A glossary provides a short entry or essay on key terms, such as "allegory," "sonnet," or "realism." There may be entries on periods of literature, but you won't find information here on particular authors or texts. Glossaries are organized alphabetically but sometimes group the entries by category, so consult an index at the back to understand the structure. A "handbook" usually offers somewhat more comprehensive definitions than a glossary, but it's organized on the same principles as a glossary.
The Bedford Glossary of Critical and Literary Terms.Ed. Ross Murfin and Supryia M. Ray. Boston: Bedford Books, 1997.
A Contemporary Guide to Literary Terms. Ed. Edwin J. Barton and Glenda A. Hudson. Boston: Houghton Mifflin Company, 1997.
A Glossary of Literary Terms. Ed. M.H. Abrams.6th edition. Fort Worth: Harcourt Brace College Publishers, 1993.
A Handbook to Literature. Ed. William Harmon and C. Hugh Holman. 7th ed. Upper Saddle River, NJ: Prentice Hall, 1996.
Companions to Literature and Dictionaries on special
This type of reference book gives brief entries about texts, their authors, particular periods, themes, etc. It's useful if you want a quick overview. These are sometimes called "dictionaries," but the nature of the title will make it clear that they're not regular dictionaries because they give information on a particular topic, such as A Dictionary of Biblical Tradition in English Literature (see below). What is listed below is merely a small sample of what is available on many, many topics.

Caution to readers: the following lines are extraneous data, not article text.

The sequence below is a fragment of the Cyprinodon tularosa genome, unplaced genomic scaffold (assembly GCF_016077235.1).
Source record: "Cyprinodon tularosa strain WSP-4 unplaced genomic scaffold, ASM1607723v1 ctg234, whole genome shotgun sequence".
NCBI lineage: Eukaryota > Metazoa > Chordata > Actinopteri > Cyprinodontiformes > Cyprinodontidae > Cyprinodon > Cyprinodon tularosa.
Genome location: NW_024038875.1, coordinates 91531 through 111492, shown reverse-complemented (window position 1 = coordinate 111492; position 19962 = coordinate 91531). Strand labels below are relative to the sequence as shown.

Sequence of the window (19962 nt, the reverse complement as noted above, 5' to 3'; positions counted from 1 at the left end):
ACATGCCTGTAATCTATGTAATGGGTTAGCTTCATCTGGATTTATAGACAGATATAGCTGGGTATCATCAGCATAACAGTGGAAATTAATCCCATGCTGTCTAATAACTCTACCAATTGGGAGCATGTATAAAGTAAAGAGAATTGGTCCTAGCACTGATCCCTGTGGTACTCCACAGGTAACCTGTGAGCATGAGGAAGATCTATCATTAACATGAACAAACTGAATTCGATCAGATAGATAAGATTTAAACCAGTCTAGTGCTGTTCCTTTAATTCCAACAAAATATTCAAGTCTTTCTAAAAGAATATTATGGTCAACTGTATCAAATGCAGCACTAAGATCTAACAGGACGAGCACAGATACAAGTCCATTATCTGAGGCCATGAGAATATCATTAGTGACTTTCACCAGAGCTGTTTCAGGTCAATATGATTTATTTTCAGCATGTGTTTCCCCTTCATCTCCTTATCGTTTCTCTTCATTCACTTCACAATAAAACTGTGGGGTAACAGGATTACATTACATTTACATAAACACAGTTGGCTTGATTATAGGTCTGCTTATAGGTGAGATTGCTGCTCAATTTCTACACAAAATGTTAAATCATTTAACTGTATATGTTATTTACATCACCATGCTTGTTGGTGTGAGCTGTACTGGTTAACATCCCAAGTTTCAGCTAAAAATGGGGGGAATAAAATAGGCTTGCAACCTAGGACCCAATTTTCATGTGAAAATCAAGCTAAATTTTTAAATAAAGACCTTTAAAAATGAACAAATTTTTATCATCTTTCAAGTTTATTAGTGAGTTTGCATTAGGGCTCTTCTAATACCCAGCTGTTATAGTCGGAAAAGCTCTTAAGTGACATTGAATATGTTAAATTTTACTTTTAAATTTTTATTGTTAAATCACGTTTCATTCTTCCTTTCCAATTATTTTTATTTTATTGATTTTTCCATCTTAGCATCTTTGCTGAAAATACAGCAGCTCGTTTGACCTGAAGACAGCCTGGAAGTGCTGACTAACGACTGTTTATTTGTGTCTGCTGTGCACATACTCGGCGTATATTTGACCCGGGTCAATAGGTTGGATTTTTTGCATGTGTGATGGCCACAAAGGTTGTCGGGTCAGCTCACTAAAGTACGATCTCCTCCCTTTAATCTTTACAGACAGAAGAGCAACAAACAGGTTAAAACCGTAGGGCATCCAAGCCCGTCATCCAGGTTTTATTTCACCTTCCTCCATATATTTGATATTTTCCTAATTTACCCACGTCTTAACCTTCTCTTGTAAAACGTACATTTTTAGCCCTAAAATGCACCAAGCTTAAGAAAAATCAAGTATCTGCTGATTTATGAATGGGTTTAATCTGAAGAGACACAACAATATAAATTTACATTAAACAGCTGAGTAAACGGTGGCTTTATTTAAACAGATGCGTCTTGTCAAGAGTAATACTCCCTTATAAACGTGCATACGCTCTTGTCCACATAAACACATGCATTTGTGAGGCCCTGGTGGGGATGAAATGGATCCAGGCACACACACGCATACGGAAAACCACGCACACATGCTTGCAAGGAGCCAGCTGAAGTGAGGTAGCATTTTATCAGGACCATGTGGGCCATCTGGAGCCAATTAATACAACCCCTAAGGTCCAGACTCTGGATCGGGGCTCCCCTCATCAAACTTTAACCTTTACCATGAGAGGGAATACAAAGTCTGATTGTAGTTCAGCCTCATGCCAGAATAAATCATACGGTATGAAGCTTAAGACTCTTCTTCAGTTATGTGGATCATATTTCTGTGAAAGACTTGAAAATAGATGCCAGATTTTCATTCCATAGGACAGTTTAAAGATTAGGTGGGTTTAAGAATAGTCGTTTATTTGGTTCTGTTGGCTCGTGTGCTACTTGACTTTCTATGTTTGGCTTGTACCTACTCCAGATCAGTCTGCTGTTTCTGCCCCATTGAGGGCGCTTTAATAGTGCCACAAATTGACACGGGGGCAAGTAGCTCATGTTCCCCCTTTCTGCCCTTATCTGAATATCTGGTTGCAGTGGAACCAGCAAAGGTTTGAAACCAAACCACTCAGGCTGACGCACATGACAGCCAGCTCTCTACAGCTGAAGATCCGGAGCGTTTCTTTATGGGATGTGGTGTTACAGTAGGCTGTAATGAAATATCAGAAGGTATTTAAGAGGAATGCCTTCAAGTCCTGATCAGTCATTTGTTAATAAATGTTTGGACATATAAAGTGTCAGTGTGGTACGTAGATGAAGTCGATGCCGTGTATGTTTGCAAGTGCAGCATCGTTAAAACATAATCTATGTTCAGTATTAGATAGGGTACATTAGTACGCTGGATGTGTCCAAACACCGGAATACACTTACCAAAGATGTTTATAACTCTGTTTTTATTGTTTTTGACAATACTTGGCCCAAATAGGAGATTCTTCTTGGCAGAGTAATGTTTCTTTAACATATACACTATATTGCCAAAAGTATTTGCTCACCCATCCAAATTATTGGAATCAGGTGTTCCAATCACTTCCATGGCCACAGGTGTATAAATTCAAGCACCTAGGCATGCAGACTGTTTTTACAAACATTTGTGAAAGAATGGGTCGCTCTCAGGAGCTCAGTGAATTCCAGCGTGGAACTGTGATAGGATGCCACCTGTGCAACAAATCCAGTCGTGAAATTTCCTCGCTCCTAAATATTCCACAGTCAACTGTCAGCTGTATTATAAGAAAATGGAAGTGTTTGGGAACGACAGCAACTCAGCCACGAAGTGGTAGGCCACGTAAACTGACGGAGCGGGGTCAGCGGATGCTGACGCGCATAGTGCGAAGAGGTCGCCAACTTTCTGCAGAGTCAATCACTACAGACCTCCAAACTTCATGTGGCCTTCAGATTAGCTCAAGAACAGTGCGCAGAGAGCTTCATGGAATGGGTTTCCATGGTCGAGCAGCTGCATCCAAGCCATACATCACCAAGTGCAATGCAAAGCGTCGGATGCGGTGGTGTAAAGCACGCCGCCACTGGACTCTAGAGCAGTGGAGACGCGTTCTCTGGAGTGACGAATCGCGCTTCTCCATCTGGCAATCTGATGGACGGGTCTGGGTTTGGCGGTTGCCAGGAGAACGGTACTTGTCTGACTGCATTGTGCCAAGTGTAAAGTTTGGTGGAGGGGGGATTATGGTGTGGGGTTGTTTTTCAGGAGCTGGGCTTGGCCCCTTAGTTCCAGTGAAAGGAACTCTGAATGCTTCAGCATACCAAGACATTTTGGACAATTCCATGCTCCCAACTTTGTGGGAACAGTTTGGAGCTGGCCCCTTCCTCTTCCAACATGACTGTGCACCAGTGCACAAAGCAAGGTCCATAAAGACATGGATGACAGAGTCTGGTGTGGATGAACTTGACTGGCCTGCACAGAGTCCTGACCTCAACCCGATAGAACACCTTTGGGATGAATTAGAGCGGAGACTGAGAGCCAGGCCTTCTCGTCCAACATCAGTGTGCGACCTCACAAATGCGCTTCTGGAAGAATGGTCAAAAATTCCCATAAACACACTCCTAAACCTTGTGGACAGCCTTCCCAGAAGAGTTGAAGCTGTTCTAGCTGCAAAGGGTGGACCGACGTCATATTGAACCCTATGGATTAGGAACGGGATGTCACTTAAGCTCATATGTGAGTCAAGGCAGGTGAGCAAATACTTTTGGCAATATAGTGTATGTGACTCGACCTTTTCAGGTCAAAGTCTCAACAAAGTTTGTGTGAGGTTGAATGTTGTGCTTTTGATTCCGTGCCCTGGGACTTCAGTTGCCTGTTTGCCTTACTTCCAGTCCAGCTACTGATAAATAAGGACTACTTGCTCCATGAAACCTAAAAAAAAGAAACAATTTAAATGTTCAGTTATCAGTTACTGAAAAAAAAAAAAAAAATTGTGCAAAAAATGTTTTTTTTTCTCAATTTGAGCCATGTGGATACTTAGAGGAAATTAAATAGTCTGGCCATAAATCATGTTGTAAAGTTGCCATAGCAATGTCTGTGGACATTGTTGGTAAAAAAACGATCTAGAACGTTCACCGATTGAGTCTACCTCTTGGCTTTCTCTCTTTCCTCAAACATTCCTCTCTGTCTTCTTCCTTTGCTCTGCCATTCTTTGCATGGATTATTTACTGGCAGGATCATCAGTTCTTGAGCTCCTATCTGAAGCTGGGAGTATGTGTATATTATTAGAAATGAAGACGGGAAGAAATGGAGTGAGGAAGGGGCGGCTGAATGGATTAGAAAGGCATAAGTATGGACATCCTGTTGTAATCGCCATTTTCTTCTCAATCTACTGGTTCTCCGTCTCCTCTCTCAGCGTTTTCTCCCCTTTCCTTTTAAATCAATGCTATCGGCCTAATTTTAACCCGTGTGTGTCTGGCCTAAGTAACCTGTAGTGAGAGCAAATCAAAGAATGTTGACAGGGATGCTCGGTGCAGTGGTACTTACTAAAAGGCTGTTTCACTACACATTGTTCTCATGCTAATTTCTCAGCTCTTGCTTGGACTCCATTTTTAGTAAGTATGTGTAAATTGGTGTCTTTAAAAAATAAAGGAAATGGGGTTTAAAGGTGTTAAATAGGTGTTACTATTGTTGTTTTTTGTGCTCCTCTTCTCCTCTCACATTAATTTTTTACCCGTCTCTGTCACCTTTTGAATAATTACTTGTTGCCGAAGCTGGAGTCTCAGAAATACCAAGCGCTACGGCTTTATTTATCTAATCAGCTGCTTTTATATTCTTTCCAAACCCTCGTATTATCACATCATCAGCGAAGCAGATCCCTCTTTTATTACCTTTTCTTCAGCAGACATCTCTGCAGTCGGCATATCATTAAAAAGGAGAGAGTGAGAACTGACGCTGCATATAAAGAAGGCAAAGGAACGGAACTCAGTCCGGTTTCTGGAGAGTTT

The Oxford Companion to American Literature. Ed.James D. Hart and Phillip Leiniger. 6th ed. New York: Oxford UP, 1995.
The Oxford Companion to English Literature. Ed.Margaret Drabble. 5th ed. New York: Oxford UP, 1985.
The Blackwell Companion to the Enlightenment. John W. Yolton et al. Oxford: Basil Blackwell Ltd., 1991.
A Dictionary of Biblical Tradition in English Literature.Ed. David Lyle Jeffrey. Grand Rapids, MI: William B. Eerdmans Publishing Co., 1992.
The Dictionary of Classical Mythology. Pierre Grimal.Trans. A.R. Maxwel-Hyslop. London: Penguin Books, 1990.
The Dictionary of Eighteenth-Century World History.Ed. Jeremy Black and Roy Porter. Oxford: Basil Blackwell Ltd., 1994.
Encyclopedias and Guides:
These reference books are similar to companions and dictionaries on particular topics, but encyclopedias and guides give more extensive and sophisticated information.
The Princeton Encyclopedia of Poetry and Poetics.Ed. Alex Preminger and T.V.F. Brogan. Princeton: Princeton UP, 1993.
Encyclopedia of Contemporary Literary Theory: Approaches,Scholars, Terms. Ed. Irena R. Makaryk. Toronto: University of TorontoPress, 1993.
The Johns Hopkins Guide to Literary Theory and Criticism.Ed. Michael Groden and Martin Kreiswirth. Baltimore: The Johns HopkinsUniversity Press, 1994.